Today we had our first snow post installation of the 'snow studs'. And wow are they loud when on pavement. Think of a radial-engine aircraft, a swarm of wasps with vacuum cleaners. But... and this is early because we didn't have a ton of snow and it was only modestly icy... Great success!
The tires have studs well into the sidewall (camber) for gripping as you lean. And they seem to make it easier for sure to keep the wheel's down / seat-up orientation that is more comfortable than the inverse 🙂
So I would say, so far, the investment seems a winner. Not sure how long the studs will last, and it would be a real pain to replace them (258 per tire). But, there's more snow ahead to try them on.
I know what you are thinking... what kind of a fool would make snow tires for a bike? And what kind of a fool would buy them? Wonder no more!
Here we have a shiny new, rubbery-smelling, pair of 45Nrth Dillinger 5. 258 steel-carbide studs per tire of softish compound for traction galore. Acquired from 'fatbikes.ca', shipped from Bracebridge, and soon to be installed for 'mad traction' and a 'dramatic reduction in incidents involving pavement and pain'.
The naysayers about the 'valve-stem lights' were wrong: they are still working!
But, time goes on, and, well, nobody can really tell what those things say and there's no obvious way to update the firmware. (Yes, bike valve-stem firmware, its a thing, get over it).
So enter this. Its *much* brighter (driven by an 18650 battery), bigger, and, they say, can do real images and animations. So sayeth the video.
But even better, the device has open source firmware on github. Its some sort of 8251-derivative processor, so its not exactly a super-computer, but it seems to be able to do some decent effects. Here it is installed on my tire, and below the promo video showing it in its glorious rubik's cube action.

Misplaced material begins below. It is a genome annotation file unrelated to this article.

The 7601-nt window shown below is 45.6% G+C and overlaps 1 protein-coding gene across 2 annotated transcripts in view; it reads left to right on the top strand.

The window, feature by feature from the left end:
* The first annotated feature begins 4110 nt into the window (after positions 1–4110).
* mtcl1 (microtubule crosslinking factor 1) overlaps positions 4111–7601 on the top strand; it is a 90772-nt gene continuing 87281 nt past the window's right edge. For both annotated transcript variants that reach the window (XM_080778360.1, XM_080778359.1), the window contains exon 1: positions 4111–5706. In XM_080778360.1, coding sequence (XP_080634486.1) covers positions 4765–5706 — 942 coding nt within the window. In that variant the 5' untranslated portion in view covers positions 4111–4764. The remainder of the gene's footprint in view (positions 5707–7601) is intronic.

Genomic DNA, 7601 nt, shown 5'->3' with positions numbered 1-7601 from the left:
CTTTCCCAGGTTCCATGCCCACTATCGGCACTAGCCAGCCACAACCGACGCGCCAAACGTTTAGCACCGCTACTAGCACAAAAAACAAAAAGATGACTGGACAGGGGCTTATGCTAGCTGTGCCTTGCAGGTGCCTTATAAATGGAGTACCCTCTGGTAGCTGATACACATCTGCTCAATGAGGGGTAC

I didn't take a photo of this (I was laughing too hard and it seemed a bit rude so I held off), so picture it in your mind.
Waterloo Park. Its got a 'lake' in it (silver lake). And the lake is inhabited by ~30 mallard ducks and between 0 and 50 Canada Geese (and many squirrels, ground hogs... you get the picture). This is not the part of the park with the llama and donkeys in the petting zoo, its more typical urban wildlife.
Its fairly common for people to feed the ducks. As a consequence the ducks are extremely tame. I have seen a person sitting at a picnic table with a duck on her lap, like a cat!
So I'm booting through the park yesterday afternoon. Its not a terrible fall day. And these two parents have their young child out. The kid is maybe 2, walking, but unsteady. And they have given the child a cup full of some sort of duck 'crack cocaine' which he is doling out. Eventually the ducks decide this is going too slowly and decide that a full-court-press is in order, @ which time the poor child falls down and spills the seed all over himself. At which time there is a flurry of duck action and he is *covered* in ducks. And a couple of squirrels jump into the fray. All you can see is beaks and fluffy tails and hear the anguished cries of the poor kid. His parents were unsure what to do, stand and laugh, or dive in and de-duck the situation. After a moment of indecision they choose the latter, yanking a very confused toddler from a fracas of quacking.
And that is why I looked up 'Anatidaephobia'. I hope the therapy is not too expensive!